Two businessmen met in the street. One looked so sad and almost on the verge of tears. The other man said, “Hey, how come you look like the whole world caved in?”
The sad fellow said, “Let me tell you. Three weeks ago, an uncle died and left me two hundred thousand pesos.”
“That’s not bad.” Said his businessman friend trying to console him.
“Hold on, I’m just getting started. Two weeks ago, a cousin I never knew had an accident, died and he left me five hundred pesos tax free.”
“I’d like that. But I can’t understand why you’re not happy”
And the sad fellow said, “Last week my grandfather passed away. I inherited almost two million pesos.”
“The how come you look so glum?”
And with sadness the businessman said, “Of course I’m sad. Look. This week – nothing. Nobody died!”
Some people will never be happy because all they ever wanted is more.
This is an old story but worth its weight in gold to serve as a reminder for life lessons learning.
One day, the father of a very wealthy family took his son on a trip to the country with the express purpose of showing him how poor people live.
They spent a couple of days and nights on the farm of what would be considered a very poor family.
On their return from their trip, the father asked his son, “How was the trip?”
“It was great, Dad.
“Did you see how poor people live?” the father asked.
“Oh yeah,” said the son.
“So, tell me, what you learned from the trip?” asked the father.
The son answered:
“I saw that we have one dog and they had four. We have a pool that reaches to the middle of our garden and they have a creek that has no end. We have imported lanterns in our garden and they have the stars at night.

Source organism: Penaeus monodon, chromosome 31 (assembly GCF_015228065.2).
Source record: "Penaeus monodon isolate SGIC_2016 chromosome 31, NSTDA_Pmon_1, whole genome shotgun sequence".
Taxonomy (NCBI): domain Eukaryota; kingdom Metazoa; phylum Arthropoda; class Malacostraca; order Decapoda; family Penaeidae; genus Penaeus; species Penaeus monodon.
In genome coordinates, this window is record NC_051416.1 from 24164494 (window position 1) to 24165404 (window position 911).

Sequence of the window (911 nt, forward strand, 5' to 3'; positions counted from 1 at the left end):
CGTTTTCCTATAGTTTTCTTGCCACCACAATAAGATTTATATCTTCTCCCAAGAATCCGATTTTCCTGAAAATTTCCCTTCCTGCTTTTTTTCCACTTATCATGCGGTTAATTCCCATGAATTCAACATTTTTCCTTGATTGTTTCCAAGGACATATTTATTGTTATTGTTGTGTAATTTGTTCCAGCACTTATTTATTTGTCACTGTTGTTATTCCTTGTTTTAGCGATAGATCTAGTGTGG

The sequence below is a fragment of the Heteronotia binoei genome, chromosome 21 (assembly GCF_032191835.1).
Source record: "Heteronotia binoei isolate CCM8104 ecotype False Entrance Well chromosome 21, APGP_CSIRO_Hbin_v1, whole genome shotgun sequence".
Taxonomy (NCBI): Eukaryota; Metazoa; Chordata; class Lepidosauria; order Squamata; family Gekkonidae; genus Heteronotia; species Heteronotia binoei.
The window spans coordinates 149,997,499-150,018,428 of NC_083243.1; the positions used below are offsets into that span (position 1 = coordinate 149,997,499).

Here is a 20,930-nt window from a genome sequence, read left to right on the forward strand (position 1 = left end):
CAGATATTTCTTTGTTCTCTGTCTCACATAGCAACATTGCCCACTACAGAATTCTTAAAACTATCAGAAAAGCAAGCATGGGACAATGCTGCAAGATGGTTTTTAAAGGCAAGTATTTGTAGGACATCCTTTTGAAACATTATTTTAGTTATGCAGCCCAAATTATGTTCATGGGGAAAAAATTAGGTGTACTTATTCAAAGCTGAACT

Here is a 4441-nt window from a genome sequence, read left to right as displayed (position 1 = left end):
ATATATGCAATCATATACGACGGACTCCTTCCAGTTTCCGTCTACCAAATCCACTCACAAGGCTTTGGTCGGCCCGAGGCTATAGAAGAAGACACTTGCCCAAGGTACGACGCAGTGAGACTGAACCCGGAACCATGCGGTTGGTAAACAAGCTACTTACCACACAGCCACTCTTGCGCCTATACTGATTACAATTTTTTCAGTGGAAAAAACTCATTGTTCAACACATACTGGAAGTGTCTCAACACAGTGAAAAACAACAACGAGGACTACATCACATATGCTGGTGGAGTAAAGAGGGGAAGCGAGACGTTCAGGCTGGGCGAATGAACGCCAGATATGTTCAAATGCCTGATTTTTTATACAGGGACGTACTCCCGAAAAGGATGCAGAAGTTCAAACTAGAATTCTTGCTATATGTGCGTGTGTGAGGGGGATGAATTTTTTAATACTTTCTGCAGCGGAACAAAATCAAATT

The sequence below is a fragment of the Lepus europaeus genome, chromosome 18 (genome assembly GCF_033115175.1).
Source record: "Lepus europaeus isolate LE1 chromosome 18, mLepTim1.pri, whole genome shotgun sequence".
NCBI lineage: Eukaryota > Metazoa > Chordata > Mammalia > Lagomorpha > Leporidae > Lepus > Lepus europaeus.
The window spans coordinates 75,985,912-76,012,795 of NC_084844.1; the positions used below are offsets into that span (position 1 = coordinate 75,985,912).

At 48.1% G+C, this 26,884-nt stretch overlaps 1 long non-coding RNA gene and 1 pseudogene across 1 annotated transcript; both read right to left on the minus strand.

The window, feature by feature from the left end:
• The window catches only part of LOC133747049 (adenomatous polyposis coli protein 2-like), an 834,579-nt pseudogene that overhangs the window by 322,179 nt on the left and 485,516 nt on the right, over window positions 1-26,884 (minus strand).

“Our patio reaches to the front yard and they have the whole horizon. We have a small piece of land to live on and they have fields that go beyond our sight.
“We have servants, who serve us, but they serve others. We buy our food, but they grow theirs. We have walls around our property to protect us; they have friends to protect them.”
The boy’s father was speechless.
Then his son added, “Thanks Dad for showing me how poor we are.”
A Chinese proverb says: “He who is content can never be ruined.”
Some people complain all the time.
- “They’re not paying me enough…”
- “The benefits here are lousy…”
- “I never liked my job…”
But wait till a chilling message begins to creep through the corporate grapevine.
- “There’s news that the company has been brought by another and there will be a massive layoff.”
- “Many jobs will be cut and many positions will be declared redundant…”
Suddenly, the tune of the music changes drastically.
Discontent turns into fear.
Grumbling turns into prayers.
And why do we have to allow things like these to happen?
We never appreciate the value of something until that thing is taken away from us.
And why is this so? Because it is so hard for us to learn and understand contentment.
Without contentment, there will always be contention.
Here is the key. Shoot for the best. Excel in whatever field you are in. Dream big dreams but learn to enjoy life’s small pleasures along the way. And when we are faithful in what we do, skilled in the doing and excellent in the things done, the small pleasures turn into opportunities for bigger ones. Enjoy them all.
Paul in the New Testament says: “I have learned to be content in whatever condition I am in.” Somebody says: “To live content with small means, to seek elegance rather than luxury, and refinement rather than fashion; to be worthy, not respectable, and wealthy, not rich; to study hard, think quietly, talk gently, act frankly; to listen to the stars and birds, to babes and sages, with open heart; to bear all cheerfully, do all bravely, await occasion, hurry never; in a word, to let spiritual, unbidden and unconscious, grow up through the common. This is to be my symphony.`
So is this your symphony as well?